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2009 BMW G 650 X Country Review


by Marc Cantin ,

The G 650 X family has been with us since 2007, quietly making its way with three models served up for different levels of on and off road riding. For 2009, BMW Canada kept only the X Country (Pronounced Cross Country) variant.

The lowest on- and off-roader we have tested recently, this bike is easy to get on, and comfortable to ride with the nice, wide saddle.

The stated playground of this model is just about anywhere on paved or loose stuff those two wheels will take you, keeping in mind that the 650 is a little too big for really tight trails (Kinda like me!). We have been there and back, and live to tell the tales of incredible riding skill and impassable terrain. In reality, we are not that good, but the X Country is!

Low-key drivetrain? Not really!
BMW chose wisely when they upgraded their old F-series single, by not turning it into a fire breathing performer, where power at high rpm comes at the price of low rpm torque and friendliness.

So instead of an ill-tempered 65hp, BMW came up with 53 hp (@ 7,000 rpm), tons of torque for everyday street use from what feels like about 2,000 rpm (No tach on the test bike!), and peaking at 44 lb-ft at 5,250 rpm. In fact, the whole street personality of the engine is about quiet performance, starting with liquid cooling, four valves for the only cylinder, and dual cams, and with an EFI that works to save fuel as well as give the bike enough power to scoot away from the crowd at will.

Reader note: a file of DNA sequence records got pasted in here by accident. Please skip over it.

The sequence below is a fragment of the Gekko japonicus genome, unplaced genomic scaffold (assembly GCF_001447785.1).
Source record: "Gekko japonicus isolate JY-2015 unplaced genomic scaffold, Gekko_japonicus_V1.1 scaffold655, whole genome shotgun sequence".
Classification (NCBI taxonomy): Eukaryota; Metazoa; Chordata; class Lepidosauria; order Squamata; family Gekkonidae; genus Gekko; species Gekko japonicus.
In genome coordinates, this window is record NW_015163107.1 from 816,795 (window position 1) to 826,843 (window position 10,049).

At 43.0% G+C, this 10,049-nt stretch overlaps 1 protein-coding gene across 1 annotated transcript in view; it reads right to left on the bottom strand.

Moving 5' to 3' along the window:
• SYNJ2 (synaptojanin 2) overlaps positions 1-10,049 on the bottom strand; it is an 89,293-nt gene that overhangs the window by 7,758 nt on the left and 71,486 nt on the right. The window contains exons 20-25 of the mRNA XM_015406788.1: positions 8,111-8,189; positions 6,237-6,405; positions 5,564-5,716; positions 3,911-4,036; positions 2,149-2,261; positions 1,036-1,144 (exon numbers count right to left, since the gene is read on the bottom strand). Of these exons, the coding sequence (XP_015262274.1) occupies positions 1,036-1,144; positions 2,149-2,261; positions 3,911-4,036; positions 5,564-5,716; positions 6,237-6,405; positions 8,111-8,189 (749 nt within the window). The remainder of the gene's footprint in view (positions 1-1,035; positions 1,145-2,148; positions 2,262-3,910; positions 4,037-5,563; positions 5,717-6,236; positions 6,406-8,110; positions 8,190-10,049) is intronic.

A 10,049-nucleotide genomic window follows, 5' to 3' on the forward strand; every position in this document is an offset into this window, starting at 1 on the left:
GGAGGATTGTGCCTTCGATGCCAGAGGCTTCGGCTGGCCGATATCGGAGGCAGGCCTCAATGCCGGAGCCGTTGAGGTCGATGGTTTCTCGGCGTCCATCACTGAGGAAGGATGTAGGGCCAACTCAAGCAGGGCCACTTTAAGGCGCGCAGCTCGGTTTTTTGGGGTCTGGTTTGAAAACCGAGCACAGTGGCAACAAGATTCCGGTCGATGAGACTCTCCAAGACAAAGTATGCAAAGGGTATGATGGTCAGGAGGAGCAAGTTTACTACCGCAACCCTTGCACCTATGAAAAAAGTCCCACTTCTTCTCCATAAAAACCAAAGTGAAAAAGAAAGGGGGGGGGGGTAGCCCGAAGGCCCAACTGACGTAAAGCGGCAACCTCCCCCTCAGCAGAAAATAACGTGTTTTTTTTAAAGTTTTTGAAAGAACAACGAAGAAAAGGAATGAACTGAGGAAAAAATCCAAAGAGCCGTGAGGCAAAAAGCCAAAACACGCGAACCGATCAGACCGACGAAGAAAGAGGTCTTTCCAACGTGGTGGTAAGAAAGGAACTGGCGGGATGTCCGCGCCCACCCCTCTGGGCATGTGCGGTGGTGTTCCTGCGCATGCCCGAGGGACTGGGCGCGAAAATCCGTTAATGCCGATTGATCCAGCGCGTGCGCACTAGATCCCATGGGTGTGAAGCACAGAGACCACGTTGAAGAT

The engineers came up with an almost-ideal compromise between power and smoothness, using a balance shaft and just the right rotating mass (Clutch, flywheel, primary drive and gearbox input shaft) to maintain responsiveness while not eating up too much power spinning all this mass, and also eliminate vibrations enough to bolt the engine rigidly to the frame and make bear some of the load.

Off road with and strong dirt rider, the street civility comes up a little bit short when trying to push adhesion to its limits. Our off-roader would have liked a little more torque to break rear wheel traction more easily. Pass the ECU Chip catalogue please, before Luc goes into frenzy! Beware of the chip, as it will deliver more torque, but at the expense of some street civility.

The light and simple engine has built up an excellent reputation for reliability over the years.
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